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Ali's Photograph Loses Big Value If It's Unauthorized

Bill Wagner - Babe Waxpak by Bill Wagner, "Babe Waxpak"
April 25, 2005

Dear Babe: I have a 16x20 picture signed by Cassius Clay when he was fighting Sonny Liston. It's the famous show where Clay is standing over Liston. I bought it at a silent auction. It is matted and framed. The brass plate attached to the frame says "Cassius Clay AKA Muhammad Ali."
Brenda Cocozziello, Tyngsboro, Mass.

Top value would go to an original of Neil Leifer's classic photo with a vintage Clay signature. A 16x20 would be worth at least $5,000, said Mike Heffner, president of auction house in New York. Leland's sold a 24x30 color print signed "Muhammad Ali" with Leifer's signature as well for $4,348 in its December auction. At that price point, framing doesn't affect the value. Assuming we're still talking about an original Leifer photo with that vintage Clay signature, but one that is 8x10 in size, the value drops to around $3,000. On the other end of the spectrum, you have an unauthorized copy of the photo (of which there are plenty) signed by the champ. The value drops to $500-$1,000 depending on the size of the photo and quality of the Clay signature.

Dear Babe: I have an autographed Harlem Globetrotters basketball that I won when I was in high school in 1973. It is in excellent condition. Each time that I move I think about selling it. Well, I am moving again. Some of the signatures include "Geese" Ausbie, Marques Haynes and eight others.
Cheryl Justice, Ridgeland, Miss.

It seems to me, and Mike Breeden, a Tuff Stuff columnist and autograph expert, agrees that a ball from that era should also be signed by Meadowlark Lemon and Curly Neal. I suspect that back then, Ausbie and Haynes might have made an appearance with a "B" squad that the Globetrotters often sent to second-tier sites. Even with Neal and Lemon, demand for the ball is limited. Without those two signatures, it's probably worth $100-$200, Breeden said.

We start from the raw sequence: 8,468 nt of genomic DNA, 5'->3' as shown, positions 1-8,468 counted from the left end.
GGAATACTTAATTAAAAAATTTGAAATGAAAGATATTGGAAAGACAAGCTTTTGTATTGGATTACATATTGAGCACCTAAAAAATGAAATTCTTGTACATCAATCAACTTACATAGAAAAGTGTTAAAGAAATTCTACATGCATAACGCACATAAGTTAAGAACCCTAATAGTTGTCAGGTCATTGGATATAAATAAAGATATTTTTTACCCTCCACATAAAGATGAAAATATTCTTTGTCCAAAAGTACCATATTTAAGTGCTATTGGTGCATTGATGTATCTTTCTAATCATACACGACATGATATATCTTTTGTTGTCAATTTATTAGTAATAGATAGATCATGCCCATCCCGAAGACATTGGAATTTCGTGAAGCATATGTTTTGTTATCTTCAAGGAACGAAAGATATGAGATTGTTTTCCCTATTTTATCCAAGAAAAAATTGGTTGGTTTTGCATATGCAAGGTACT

Dear Babe: I went to an exhibition game between the Harlem Globetrotters and New Jersey Devils in 1979 in Wolfenbuttel, Germany. I still have the tickets and also several autographs that include Curly Neal, Meadowlark Lemon, Dallas ?, and a picture of Sweet Lou Dunbar that he autographed.
Pam Denny, Nashua, N.H.

It looks like it's a Globetrotters kind of day. The Globetrotters are great entertainers, but they're not really hot commodities when it comes to collectibles. Signatures on pieces of paper, napkins, etc. are considered "cuts" that I would say are worth $5-$15 each. The photo is pretty small. I'd think it would be in the same range. For the record, I assume the other signature is that of Dallas Thornton.

Dear Babe: In 1950, my son was given a baseball signed by the entire Yankees team including Joe DiMaggio, Phil Rizzuto, Yogi Berra, etc. He was 2 at the time. He passed away shortly thereafter. The names are beginning to fade, though it has never been played with and has been under glass for years. Is there anything I can do to preserve the writing?
Jean Durden, Roswell, Ga.

OK. Two for the price of one. The 1950 Yankees were champions, having won their second straight World Series by sweeping the Phillies in four games. The team would go on to win five straight Series titles. A really nice 1950 Yankees baseball sold for $4,594 in a Mike Gutierrez auction in May. I'd say that's on the upper end. An average ball is probably more in the $1,500-$2,000 range. There's nothing to be done about fading signatures except to keep the ball in a cool, dry spot out of direct light.

Dear Babe: I have a baseball signed by the L.A. Dodgers. The signatures include Walter Alston, Sandy Koufax, Don Drysdale, Duke Snider, Junior Gilliam, Stan Williams, Bobby Bragan and many more.
Paul Svetik, Palmerton, Pa.

Brash Bobby Bragan is the key to dating this baseball. He coached for the Dodgers just one year - 1960. A 1960 Dodgers team-signed baseball is worth $400-$600, said Mike Gutierrez, owner of in Arizona.

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About the author
Bill Wagner is a veteran journalist with 37 years in the newspaper business as well as being a former Army combat correspondent in Vietnam. He developed the Babe Waxpak sports card column in the 1980s and took over authorship in 1993, expanding into sports memorabilia and autographs as well as answering questions on cards.

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